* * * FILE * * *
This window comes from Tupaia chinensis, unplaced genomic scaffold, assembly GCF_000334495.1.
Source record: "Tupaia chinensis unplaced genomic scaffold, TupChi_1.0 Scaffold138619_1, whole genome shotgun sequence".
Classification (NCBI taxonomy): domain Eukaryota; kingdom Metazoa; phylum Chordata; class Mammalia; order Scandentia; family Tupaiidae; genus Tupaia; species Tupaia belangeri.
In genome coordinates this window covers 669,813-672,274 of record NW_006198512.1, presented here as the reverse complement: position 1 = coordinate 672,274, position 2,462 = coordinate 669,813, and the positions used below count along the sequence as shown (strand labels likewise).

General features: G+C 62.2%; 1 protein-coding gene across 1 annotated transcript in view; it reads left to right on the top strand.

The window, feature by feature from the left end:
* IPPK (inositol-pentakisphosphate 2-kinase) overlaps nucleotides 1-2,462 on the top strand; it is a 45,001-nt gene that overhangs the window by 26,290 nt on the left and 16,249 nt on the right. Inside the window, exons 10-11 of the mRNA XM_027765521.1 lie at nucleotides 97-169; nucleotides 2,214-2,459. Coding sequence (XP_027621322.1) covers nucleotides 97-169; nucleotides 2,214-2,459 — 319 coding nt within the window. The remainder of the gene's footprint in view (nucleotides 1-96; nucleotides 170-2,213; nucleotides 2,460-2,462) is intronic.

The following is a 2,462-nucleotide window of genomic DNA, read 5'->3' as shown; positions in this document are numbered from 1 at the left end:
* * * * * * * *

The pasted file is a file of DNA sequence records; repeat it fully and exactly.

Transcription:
This window comes from Tupaia chinensis, unplaced genomic scaffold, assembly GCF_000334495.1.
Source record: "Tupaia chinensis unplaced genomic scaffold, TupChi_1.0 Scaffold138619_1, whole genome shotgun sequence".
Classification (NCBI taxonomy): domain Eukaryota; kingdom Metazoa; phylum Chordata; class Mammalia; order Scandentia; family Tupaiidae; genus Tupaia; species Tupaia belangeri.
In genome coordinates this window covers 669,813-672,274 of record NW_006198512.1, presented here as the reverse complement: position 1 = coordinate 672,274, position 2,462 = coordinate 669,813, and the positions used below count along the sequence as shown (strand labels likewise).

General features: G+C 62.2%; 1 protein-coding gene across 1 annotated transcript in view; it reads left to right on the top strand.

The window, feature by feature from the left end:
* IPPK (inositol-pentakisphosphate 2-kinase) overlaps nucleotides 1-2,462 on the top strand; it is a 45,001-nt gene that overhangs the window by 26,290 nt on the left and 16,249 nt on the right. Inside the window, exons 10-11 of the mRNA XM_027765521.1 lie at nucleotides 97-169; nucleotides 2,214-2,459. Coding sequence (XP_027621322.1) covers nucleotides 97-169; nucleotides 2,214-2,459 — 319 coding nt within the window. The remainder of the gene's footprint in view (nucleotides 1-96; nucleotides 170-2,213; nucleotides 2,460-2,462) is intronic.

The following is a 2,462-nucleotide window of genomic DNA, read 5'->3' as shown; positions in this document are numbered from 1 at the left end: